Players in contention: Jay Cutler (2009-2016), Rex Grossman (2003-2008), Erik Kramer (1994-1998), Shane Matthews (1996, 1999-2001), Jim Miller (1999-2002), Kyle Orton (2005-2008)
Single season honorable mentions: Jim Harbaugh 1993, Steve Walsh 1994, Dave Krieg 1996, Brian Griese 2007, Josh McCown 2013
In the fall of 2009 when I wrote the original All-Bears Post-Ditka series, only one member of The Committee could see the starting quarterback of the 2017 WCG All-Bears Post-Ditka team.
A Packers fan.
“As a lifelong Packer fan, I would have to say that Jay Cutler should be the starting quarterback without even having started a regular season game,” my friend Andy Shlensky responded. “This is the first Packer-Bear week of my life that I’ve ever been concerned with the Bears passing attack. He may be a whiny, entitled and cocky gunslinger, but I absolutely hate that he’s your quarterback. And I can tell you I never said that about anyone else on the list.”
When I started the series in 2009, I made a rule that Jay was off the table because I sent the emails in August, before Cutler had even suited up for us. But he already struck fear in Andy, and eight years later, that fear — in my opinion — proved warranted.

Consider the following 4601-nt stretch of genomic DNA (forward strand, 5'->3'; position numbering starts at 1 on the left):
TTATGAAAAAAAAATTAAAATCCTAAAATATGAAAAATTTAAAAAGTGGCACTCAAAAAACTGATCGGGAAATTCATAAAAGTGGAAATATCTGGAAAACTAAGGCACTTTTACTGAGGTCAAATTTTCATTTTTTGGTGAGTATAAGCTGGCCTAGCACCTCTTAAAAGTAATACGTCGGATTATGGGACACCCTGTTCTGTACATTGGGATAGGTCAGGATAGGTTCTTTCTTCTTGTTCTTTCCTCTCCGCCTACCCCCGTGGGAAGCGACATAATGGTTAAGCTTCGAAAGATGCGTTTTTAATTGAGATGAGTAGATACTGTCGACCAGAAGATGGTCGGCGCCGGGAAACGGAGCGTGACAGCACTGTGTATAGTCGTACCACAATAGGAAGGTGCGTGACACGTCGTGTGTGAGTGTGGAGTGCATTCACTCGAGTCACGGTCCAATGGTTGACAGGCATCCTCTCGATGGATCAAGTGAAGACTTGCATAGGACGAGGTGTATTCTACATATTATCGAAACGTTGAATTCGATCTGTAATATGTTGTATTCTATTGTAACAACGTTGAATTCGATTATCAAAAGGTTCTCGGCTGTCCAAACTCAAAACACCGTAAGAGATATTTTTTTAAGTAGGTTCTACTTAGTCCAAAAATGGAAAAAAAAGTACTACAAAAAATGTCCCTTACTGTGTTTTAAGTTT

Jay was never what we wanted him to be, but he was certainly more than we’d ever had before, at least from a modern standpoint. (Shoutout to Sid.)
I have no reservation about naming Jay Cutler the starting quarterback of the WCG All-Bears Post-Ditka team. (Though my colleagues Jeff Berckes and Josh Sunderbruch have other ideas... keep reading...) Now that his Bears career, we can see more clearly where he ranks in Bears history, courtesy of Pro Football Reference:
Jay Cutler Bears passing ranks — career
- 2nd in wins — 51 (note: Neither Pro Football Reference, NFL.com, nor Wikipedia includes a win-loss record for Sid Luckman, but based on the Bears’ composite regular season record in seasons when Luckman had the team’s most pass attempts, I estimate his record at 81-26-3.)